Covid-19 Ventilator Shortage – CPAP machines to the Rescue? Simple 20-Second Handwashing Timer Could Also Save Lives
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WASHINGTON, D.C. (March 12, 2020) - CNN's Dr. Sanjay Gupta and other experts are predicting that, as the coronavirus continues to spread, our country's need for ventilators for the 1% of those afflicted who require them - one million people - would completely overwhelm the available supply of only about 72,000 full ventilators, many of which are already in use for patients with other medical problems.
But CPAP machines, already in wide use for people who snore, might be used as a temporary stopgap for those whose ventilator needs are not as severe and as complicated, suggests professor John Banzhaf, an MIT-educated engineer and inventor with several patents.
Banzhaf also says that a simple 20-second handwashing timer, mounted next to sinks, could also save many lives, since most people do not wash their hands long enough to effectively stop the spread of both the corona and flue viruses.
To deal with this life-threatening shortage of ventilators, Gupta suggested bringing old ventilators out of storage and trying to make them operable again, but this may not be sufficient if demands for life-saving breathing assistance continues to dramatically expand.
Also, trying to suddenly expand manufacturing capacity for these hospital machines also may not work, because they are both difficult and very expensive to construct.
Using Existing CPAP Machines
So Banzhaf suggests the possibility of using existing CPAP (Continuous Positive Airway Pressure) machines, now already in very widespread use in homes to combat sleep apnea, as devices to help persons with respiratory problems due to the coronavirus, especially in less serious cases which do not require the full power and sophistication of expensive hospital-type ventilator machines.
First, the number of existing CPAP machines greatly exceeds the number of hospital ventilation machines, and, because they are simpler and less expensive, manufacturing capability can be increased far more quickly, very easily, and at much lower cost.
Second, CPAP machines, especially those with full-face masks, can provide a very significant increase in the amount of air (and therefore oxygen) a user can consume, and many can easily be adjusted to provide even higher air pressures than would ordinarily be required to overcome mild sleep apnea.
Third, those most at risk of respiratory problems from the coronavirus virus - i.e., those who are elderly and/or have other medical problems - are also the population most like to already have and use CPAP machines.
So they and their family members are therefore familiar with and comfortable with them.
Therefore, in an emergency, these existing users could be asked to bring their units to the hospital where they might be used in all but the most serious respiratory distress situations requiring a sophisticated hospital ventilator machine.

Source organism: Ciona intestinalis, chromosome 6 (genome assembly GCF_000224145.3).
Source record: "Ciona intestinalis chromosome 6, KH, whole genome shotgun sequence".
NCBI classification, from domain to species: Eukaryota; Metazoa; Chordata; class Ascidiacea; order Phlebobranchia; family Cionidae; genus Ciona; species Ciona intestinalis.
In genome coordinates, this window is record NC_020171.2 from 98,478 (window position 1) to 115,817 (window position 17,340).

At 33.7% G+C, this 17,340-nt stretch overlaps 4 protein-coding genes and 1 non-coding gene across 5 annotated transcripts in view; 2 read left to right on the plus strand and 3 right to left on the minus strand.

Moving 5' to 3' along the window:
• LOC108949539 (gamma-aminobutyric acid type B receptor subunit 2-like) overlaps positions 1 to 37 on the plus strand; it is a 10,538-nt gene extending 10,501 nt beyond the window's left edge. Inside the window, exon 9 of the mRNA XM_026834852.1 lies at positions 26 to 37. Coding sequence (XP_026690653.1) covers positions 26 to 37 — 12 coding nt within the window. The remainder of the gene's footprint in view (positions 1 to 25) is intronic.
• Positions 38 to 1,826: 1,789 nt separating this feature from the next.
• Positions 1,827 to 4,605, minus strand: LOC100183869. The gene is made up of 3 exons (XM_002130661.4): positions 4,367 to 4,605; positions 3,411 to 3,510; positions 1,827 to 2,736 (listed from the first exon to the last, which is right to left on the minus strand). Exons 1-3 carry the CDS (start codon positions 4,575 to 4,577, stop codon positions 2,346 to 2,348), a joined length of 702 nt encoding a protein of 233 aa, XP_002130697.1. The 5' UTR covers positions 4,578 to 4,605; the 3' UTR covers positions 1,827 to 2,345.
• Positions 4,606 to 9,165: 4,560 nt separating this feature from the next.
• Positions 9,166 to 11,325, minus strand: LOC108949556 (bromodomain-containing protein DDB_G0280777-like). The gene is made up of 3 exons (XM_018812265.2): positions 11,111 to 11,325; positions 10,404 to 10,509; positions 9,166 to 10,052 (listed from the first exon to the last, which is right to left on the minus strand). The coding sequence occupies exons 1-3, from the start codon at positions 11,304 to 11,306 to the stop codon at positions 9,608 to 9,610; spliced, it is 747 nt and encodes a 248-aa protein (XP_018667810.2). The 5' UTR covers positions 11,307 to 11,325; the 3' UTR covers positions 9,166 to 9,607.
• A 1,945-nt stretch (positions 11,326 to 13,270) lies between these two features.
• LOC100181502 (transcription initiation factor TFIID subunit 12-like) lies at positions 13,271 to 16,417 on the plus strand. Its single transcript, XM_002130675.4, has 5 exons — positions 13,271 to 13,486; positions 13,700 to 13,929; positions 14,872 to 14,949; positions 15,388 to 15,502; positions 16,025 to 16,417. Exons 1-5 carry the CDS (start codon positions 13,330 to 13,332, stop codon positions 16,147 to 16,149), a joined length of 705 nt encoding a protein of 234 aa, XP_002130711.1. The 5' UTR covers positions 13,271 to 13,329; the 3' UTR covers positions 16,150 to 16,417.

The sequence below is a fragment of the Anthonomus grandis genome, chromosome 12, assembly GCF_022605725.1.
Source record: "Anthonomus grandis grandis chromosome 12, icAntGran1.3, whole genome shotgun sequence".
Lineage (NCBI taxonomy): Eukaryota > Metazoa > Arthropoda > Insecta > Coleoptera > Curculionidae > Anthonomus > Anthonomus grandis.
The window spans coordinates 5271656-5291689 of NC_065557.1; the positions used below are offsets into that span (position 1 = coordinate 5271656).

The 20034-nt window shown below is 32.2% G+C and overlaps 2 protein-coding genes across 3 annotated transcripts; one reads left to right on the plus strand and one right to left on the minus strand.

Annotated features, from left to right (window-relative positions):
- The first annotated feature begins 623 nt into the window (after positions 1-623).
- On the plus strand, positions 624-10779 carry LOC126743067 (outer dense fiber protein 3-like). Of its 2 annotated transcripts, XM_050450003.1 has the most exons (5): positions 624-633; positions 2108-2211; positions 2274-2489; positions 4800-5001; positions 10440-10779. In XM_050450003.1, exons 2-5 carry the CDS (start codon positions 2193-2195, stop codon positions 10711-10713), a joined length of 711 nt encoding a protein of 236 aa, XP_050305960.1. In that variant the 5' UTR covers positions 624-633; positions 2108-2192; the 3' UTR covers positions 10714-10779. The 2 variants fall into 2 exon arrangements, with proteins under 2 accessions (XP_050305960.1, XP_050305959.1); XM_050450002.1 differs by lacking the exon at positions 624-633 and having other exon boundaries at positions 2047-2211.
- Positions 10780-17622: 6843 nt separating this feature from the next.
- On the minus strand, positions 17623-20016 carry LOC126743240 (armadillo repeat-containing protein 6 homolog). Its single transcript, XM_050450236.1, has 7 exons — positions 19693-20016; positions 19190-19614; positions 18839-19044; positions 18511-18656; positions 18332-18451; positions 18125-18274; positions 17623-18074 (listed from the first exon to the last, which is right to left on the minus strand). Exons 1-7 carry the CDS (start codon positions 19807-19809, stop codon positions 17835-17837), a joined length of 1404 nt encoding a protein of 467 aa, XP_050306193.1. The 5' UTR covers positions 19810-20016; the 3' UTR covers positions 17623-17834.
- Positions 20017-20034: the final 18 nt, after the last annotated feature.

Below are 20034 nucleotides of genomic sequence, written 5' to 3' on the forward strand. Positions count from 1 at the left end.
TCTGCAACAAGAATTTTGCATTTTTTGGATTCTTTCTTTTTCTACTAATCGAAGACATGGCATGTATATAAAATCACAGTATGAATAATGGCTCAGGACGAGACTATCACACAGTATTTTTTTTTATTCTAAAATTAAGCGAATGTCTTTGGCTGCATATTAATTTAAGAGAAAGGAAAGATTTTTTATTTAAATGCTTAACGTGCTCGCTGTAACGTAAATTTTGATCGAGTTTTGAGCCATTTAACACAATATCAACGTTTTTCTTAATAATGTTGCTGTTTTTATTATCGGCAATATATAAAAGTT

Fourth, many CPAP units are used largely to limit snoring, and in some cases users might be able to do without them in an emergency without risk of serious health problems such as cardiovascular events.
Thus some current CPAP users might be induced to permit their units to be used by hospitals or other centers treating coronavirus patients if there is a severe shortage of hospital breathing machines.
Banzhaf, despite a lifetime of professional work and successes in the public health field, says he cannot fully evaluate the feasibility of using CPAP machines in some situations to help overcome the major shortfall of hospital ventilators, and therefore hopes that those who are more knowledgeable will consider investigating and evaluating the idea.
Handwashing with A 20 Seconds Timer
As an inventor, he also sees the need - and real life-saving value - for a simple and very inexpensive 20-second timer, similar to those already in use in millions of kitchens to time cooking operations, which could be mounted next to sinks where people wash their hands; in private or group homes, workplaces, hospitals, nursing and retirement homes, and elsewhere.
A user would simply touch a button before beginning the handwashing process, and the timer would help insure that he washed for at least the 20 seconds experts say is necessary to kill the viruses which could otherwise remain and affect the user, and others with whom he comes in contact.
Until someone begins marketing a new timer solely for this purpose, homes might consider using readily available kitchen timers to time how long family members wash their hands.
The threat posed by the coronavirus is so serious and unusual that all possible approaches - including simple technological ones - should at least be considered and evaluated, if not actively tested in practice, argues Banzhaf, whose work getting antismoking messages on radio and television, and banning cigarette commercials, is estimated to have saved millions of lives.
JOHN F. BANZHAF III, B.S.E.E., J.D., Sc.D.
Professor of Public Interest Law
George Washington University Law School,
FAMRI Dr. William Cahan Distinguished Professor,
Fellow, World Technology Network,
Founder, Action on Smoking and Health (ASH),
2000 H Street, NW, Wash, DC 20052, USA
(202) 994-7229 // (703) 527-8418
http://banzhaf.net/ jbanzhaf3ATgmail.com @profbanzhaf